Kirchner said the government would ask Argentina's senate, where her party controls a majority, to approve a bill to expropriate a controlling 51 per cent stake in the company by seizing shares held exclusively by Repsol, saying energy was a "vital resource".

"If this policy continues - draining fields dry, no exploration and practically no investment - the country will end up having no viable future, not because of a lack of resources but because of business policies," she said.

'Hostile' move

Spain denounced the "hostile" move and warned that it would take "clear and forceful measures" in response.

Argentina's decision had "broken the climate of friendship" between the two countries, said Jose Manuel Garcia Margallo, Spain's foreign minister, speaking after a crisis cabinet meeting called by Mariano Rajoy, the prime minister.

"It's a hostile decision against Repsol, thus against a Spanish business, and thus against Spain," said Jose Manuel Soria, the Spanish industry minister, speaking at the same news conference.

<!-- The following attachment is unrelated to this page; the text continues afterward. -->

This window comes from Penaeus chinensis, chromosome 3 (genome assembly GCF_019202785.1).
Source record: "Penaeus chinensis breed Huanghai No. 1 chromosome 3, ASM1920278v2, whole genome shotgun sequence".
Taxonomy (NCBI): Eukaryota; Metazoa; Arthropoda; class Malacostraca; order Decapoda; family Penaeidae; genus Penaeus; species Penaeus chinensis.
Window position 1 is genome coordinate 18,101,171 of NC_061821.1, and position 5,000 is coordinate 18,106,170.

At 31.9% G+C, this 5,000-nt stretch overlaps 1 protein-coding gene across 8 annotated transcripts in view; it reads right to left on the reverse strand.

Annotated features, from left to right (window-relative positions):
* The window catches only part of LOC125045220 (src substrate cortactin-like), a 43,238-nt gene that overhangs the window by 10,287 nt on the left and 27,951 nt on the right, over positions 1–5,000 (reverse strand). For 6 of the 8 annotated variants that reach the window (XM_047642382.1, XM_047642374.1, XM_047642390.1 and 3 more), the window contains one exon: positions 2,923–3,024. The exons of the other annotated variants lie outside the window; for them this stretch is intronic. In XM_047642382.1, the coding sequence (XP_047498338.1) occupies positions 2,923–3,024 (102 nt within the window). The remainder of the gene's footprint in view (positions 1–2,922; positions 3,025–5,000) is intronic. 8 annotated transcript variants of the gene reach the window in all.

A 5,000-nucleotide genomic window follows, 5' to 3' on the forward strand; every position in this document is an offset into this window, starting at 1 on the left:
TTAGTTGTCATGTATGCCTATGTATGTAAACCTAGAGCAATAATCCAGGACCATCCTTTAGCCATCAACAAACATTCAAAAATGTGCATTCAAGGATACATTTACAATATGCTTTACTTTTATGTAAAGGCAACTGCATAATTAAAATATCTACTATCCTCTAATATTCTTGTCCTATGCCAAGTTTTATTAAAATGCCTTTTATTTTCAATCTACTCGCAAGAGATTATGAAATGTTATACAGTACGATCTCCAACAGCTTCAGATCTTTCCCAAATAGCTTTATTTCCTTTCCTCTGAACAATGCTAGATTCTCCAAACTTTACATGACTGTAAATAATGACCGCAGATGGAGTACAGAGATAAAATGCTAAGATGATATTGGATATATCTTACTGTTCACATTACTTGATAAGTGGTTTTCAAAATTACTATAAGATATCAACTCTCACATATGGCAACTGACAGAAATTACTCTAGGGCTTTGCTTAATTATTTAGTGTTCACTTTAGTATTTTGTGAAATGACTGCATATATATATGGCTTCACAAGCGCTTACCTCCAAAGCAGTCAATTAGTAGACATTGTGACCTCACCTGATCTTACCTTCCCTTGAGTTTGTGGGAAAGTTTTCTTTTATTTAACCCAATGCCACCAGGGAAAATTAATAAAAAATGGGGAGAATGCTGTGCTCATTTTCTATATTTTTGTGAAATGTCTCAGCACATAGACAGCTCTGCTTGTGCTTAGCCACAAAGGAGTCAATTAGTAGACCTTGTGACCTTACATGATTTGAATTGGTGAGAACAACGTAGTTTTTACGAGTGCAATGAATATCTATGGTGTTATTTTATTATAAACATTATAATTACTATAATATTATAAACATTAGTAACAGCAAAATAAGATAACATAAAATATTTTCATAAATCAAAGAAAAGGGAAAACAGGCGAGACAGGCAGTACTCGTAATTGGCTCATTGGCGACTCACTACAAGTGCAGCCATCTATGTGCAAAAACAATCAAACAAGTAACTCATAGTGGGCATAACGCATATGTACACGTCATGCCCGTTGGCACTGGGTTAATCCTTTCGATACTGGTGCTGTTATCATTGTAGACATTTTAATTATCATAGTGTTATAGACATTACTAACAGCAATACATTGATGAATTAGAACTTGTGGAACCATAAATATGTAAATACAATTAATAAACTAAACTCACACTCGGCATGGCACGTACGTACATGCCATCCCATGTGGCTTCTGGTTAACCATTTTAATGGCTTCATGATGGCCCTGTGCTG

"The government is announcing that it will take all the measures it considers appropriate to defend the legitimate interests of Repsol and of all Spanish businesses abroad," he added.

Repsol bought Yacimientos Petroliferos Fiscales in 1999 for $15bn in what was the biggest operation of the privatisation programme of former Argentine President Carlos Menem.

The unit remains the largest oil firm in the South American nation, as the leader in fuel sales and 54 per cent of refining capacity.


WikiLeaks founder Assange to make debut as talk show host

120417015409-julian-assange-talk-show-promo-00002719-story-top WikiLeaks founder Julian Assange's talk show, "The World Tomorrow," is expected to make its debut Tuesday on a state-funded Russian television network.